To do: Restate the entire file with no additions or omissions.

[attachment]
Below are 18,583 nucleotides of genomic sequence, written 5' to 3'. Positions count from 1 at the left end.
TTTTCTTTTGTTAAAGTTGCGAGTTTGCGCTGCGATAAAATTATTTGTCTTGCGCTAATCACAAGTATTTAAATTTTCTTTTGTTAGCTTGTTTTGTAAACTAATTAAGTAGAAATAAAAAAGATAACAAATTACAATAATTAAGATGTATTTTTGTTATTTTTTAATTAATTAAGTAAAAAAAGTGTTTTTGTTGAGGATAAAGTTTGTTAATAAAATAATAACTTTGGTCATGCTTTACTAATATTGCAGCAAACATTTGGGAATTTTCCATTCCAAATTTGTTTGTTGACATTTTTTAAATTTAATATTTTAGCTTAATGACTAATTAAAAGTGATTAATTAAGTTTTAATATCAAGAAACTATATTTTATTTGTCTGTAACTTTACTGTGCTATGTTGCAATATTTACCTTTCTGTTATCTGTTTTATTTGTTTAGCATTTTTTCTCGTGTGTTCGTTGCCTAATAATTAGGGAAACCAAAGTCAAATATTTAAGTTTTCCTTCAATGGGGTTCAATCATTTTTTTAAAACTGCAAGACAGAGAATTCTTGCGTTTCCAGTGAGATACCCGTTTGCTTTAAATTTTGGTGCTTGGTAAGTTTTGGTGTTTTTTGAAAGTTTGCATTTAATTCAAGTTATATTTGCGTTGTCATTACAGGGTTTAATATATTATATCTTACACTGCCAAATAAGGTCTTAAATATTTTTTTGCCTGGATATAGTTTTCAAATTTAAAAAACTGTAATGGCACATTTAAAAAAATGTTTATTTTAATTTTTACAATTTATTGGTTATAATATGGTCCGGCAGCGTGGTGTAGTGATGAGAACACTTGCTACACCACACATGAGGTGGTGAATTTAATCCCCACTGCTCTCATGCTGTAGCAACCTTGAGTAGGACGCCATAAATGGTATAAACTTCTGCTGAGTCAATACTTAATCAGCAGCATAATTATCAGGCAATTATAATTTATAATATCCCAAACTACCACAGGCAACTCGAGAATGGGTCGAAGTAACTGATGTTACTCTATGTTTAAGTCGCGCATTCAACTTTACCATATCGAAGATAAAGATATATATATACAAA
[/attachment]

Below are 18,583 nucleotides of genomic sequence, written 5' to 3'. Positions count from 1 at the left end.
TTTTCTTTTGTTAAAGTTGCGAGTTTGCGCTGCGATAAAATTATTTGTCTTGCGCTAATCACAAGTATTTAAATTTTCTTTTGTTAGCTTGTTTTGTAAACTAATTAAGTAGAAATAAAAAAGATAACAAATTACAATAATTAAGATGTATTTTTGTTATTTTTTAATTAATTAAGTAAAAAAAGTGTTTTTGTTGAGGATAAAGTTTGTTAATAAAATAATAACTTTGGTCATGCTTTACTAATATTGCAGCAAACATTTGGGAATTTTCCATTCCAAATTTGTTTGTTGACATTTTTTAAATTTAATATTTTAGCTTAATGACTAATTAAAAGTGATTAATTAAGTTTTAATATCAAGAAACTATATTTTATTTGTCTGTAACTTTACTGTGCTATGTTGCAATATTTACCTTTCTGTTATCTGTTTTATTTGTTTAGCATTTTTTCTCGTGTGTTCGTTGCCTAATAATTAGGGAAACCAAAGTCAAATATTTAAGTTTTCCTTCAATGGGGTTCAATCATTTTTTTAAAACTGCAAGACAGAGAATTCTTGCGTTTCCAGTGAGATACCCGTTTGCTTTAAATTTTGGTGCTTGGTAAGTTTTGGTGTTTTTTGAAAGTTTGCATTTAATTCAAGTTATATTTGCGTTGTCATTACAGGGTTTAATATATTATATCTTACACTGCCAAATAAGGTCTTAAATATTTTTTTGCCTGGATATAGTTTTCAAATTTAAAAAACTGTAATGGCACATTTAAAAAAATGTTTATTTTAATTTTTACAATTTATTGGTTATAATATGGTCCGGCAGCGTGGTGTAGTGATGAGAACACTTGCTACACCACACATGAGGTGGTGAATTTAATCCCCACTGCTCTCATGCTGTAGCAACCTTGAGTAGGACGCCATAAATGGTATAAACTTCTGCTGAGTCAATACTTAATCAGCAGCATAATTATCAGGCAATTATAATTTATAATATCCCAAACTACCACAGGCAACTCGAGAATGGGTCGAAGTAACTGATGTTACTCTATGTTTAAGTCGCGCATTCAACTTTACCATATCGAAGATAAAGATATATATATACAAA